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Leela Barham is a freelance health economist and policy expert. She has published in peer-reviewed journals and presented at national and international conferences. She has provided advice to the Department of Health and Social Care on policy on pricing of branded medicines to inform the negotiation of a successor to the UK’s Pharmaceutical Price Regulation Scheme (PPRS), the Voluntary Scheme for Branded Medicines Pricing and Access (VPAS), as well as worked with patient groups, the NHS, pharmaceutical companies and many others internationally on the economics of healthcare and pharmaceuticals. Contact Leela on email@example.com
NICE and NHSE have been grappling with the issue of affordability. It’s not a new challenge, but with the advent of new treatments that are both cost effective and unaffordable, something has to be done. Leela Barham reports.
Affordability: An unpopular NICE and NHSE approach
The National Institute for Health and Care Excellence (NICE) and NHS England (NHSE)-a key health technology assessment agency and the payer for specialized medicines in England respectively-have been grappling with the issue of affordability. It’s not a new challenge, but with the advent of new treatments that are both cost effective and unaffordable, something has to be done.
Pressing ahead with unpopular changes
NICE and NHSE had tabled their proposals back in October 2016. They ran a formal consultation, ending on the 13 January 2017. Now the results are in-as set out in NICE Board Papers-and despite many negative responses as well as many ‘maybe’s’ (see figure 1), NICE and NHSE aim to press ahead with changes planned from April 2017.
Figure 1: Stakeholder responses to consultation questions
The key changes
NICE has confirmed, and also note that this is agreed with NHSE, that the agencies will:
Details will also be worked up should a new medicine be commissioned by Clinical Commissioning Groups (CCGs), who are responsible for paying for all other drugs that are not considered specialised. NHSE will be able to undertake commercial discussions on the CCG’s behalf if they too breach the budget impact test.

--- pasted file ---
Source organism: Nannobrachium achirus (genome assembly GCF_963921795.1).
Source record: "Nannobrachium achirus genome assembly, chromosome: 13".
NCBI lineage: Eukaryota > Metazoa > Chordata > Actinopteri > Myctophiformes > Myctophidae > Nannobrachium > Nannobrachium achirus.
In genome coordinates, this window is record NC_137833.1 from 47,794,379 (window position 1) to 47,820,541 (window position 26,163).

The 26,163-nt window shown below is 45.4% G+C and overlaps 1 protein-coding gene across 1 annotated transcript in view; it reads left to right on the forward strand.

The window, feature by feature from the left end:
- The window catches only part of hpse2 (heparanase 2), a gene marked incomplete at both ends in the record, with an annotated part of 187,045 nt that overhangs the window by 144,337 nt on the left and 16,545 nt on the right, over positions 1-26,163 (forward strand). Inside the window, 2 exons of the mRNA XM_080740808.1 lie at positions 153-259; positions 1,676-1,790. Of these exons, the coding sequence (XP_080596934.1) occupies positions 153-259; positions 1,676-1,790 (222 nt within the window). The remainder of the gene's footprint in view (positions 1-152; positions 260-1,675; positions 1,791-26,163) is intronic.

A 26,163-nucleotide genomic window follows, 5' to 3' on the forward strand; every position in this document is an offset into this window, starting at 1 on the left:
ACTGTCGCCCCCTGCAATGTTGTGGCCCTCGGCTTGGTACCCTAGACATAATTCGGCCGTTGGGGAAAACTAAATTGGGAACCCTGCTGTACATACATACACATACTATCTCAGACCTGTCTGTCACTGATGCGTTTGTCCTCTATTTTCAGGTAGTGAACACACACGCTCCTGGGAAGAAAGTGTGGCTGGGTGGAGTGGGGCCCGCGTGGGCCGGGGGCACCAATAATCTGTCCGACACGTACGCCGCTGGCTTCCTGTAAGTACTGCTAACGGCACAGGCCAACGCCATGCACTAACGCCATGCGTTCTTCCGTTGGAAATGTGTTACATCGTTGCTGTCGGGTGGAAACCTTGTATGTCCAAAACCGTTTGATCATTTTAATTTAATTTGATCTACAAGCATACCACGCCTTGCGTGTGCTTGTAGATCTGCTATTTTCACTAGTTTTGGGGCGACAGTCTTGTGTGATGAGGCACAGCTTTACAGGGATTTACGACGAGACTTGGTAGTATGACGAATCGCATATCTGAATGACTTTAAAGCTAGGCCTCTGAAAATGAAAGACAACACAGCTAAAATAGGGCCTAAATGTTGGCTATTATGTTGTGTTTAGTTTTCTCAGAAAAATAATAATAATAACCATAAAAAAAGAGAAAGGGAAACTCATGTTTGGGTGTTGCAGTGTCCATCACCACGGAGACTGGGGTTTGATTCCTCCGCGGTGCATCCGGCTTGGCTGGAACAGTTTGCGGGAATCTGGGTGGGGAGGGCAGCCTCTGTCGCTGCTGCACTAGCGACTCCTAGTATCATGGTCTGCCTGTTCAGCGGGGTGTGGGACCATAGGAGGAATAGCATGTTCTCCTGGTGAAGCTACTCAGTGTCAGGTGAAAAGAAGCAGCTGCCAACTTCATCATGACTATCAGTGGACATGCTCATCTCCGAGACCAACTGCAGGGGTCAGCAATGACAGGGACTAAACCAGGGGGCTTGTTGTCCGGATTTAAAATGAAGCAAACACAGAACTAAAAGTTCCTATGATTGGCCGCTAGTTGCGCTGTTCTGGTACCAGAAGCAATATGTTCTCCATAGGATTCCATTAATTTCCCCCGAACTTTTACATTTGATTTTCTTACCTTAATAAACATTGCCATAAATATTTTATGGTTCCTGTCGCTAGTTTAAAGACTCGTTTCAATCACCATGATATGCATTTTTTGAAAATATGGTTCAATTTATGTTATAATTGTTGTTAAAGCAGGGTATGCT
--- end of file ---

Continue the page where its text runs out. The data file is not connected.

Fast Track Appraisal
A fast track will be introduced for those medicines that are below £10,000 ($12,200) per Quality Adjusted Life Year (QALY). Although there is an argument that the fast track was to act as a counterweight to the potential lengthier approach under the budget impact test, NICE points out that it might help them cope with a rise in the number of new medicines that they need to appraise.
NICE also discusses the potential for commercial conversations with NHSE even for these highly cost-effective new medicines, although presumably only where they might also breach the budget impact test. Here too NICE resources are mentioned, as NICE plans to establish a team to support these commercial conversations. They also say that they will need to build enough senior capacity to be able to make the judgements needed to determine if the evidence is good enough when these decisions will need to be made more quickly under the fast track process.
The FTA process will also be available where the new medicine is of comparable costs and benefits to an already approved medicine, and so the FTA will ‘absorb’ a previously tabled Abbreviated Technology Appraisal (ATA) process.
Automatic funding for Highly Specialized Technologies with a cost per QALY of £100,000
HSTs, or ultra-orphans, have not had a formal threshold for cost-effectiveness. NICE proposed that those that were less than £100,000 ($121,980) cost per QALY would be automatically funded, although this would not necessarily have been a limit, as otherwise they could be considered under the usual approach of NHSE to specialised services. It’s a complicated process, but the Clinical Priorities Advisory Group (CPAG) plays a key role.